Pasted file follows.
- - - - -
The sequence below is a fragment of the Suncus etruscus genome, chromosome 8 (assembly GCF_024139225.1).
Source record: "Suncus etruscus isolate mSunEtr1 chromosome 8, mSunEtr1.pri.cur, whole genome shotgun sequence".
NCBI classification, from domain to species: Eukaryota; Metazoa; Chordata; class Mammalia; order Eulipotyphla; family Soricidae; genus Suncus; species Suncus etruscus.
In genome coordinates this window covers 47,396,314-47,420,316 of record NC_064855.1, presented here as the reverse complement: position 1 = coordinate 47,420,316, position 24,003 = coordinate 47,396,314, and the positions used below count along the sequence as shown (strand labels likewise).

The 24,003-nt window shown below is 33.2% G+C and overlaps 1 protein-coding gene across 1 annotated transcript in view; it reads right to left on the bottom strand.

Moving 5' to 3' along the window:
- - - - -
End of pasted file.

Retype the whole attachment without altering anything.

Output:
The sequence below is a fragment of the Suncus etruscus genome, chromosome 8 (assembly GCF_024139225.1).
Source record: "Suncus etruscus isolate mSunEtr1 chromosome 8, mSunEtr1.pri.cur, whole genome shotgun sequence".
NCBI classification, from domain to species: Eukaryota; Metazoa; Chordata; class Mammalia; order Eulipotyphla; family Soricidae; genus Suncus; species Suncus etruscus.
In genome coordinates this window covers 47,396,314-47,420,316 of record NC_064855.1, presented here as the reverse complement: position 1 = coordinate 47,420,316, position 24,003 = coordinate 47,396,314, and the positions used below count along the sequence as shown (strand labels likewise).

The 24,003-nt window shown below is 33.2% G+C and overlaps 1 protein-coding gene across 1 annotated transcript in view; it reads right to left on the bottom strand.

Moving 5' to 3' along the window: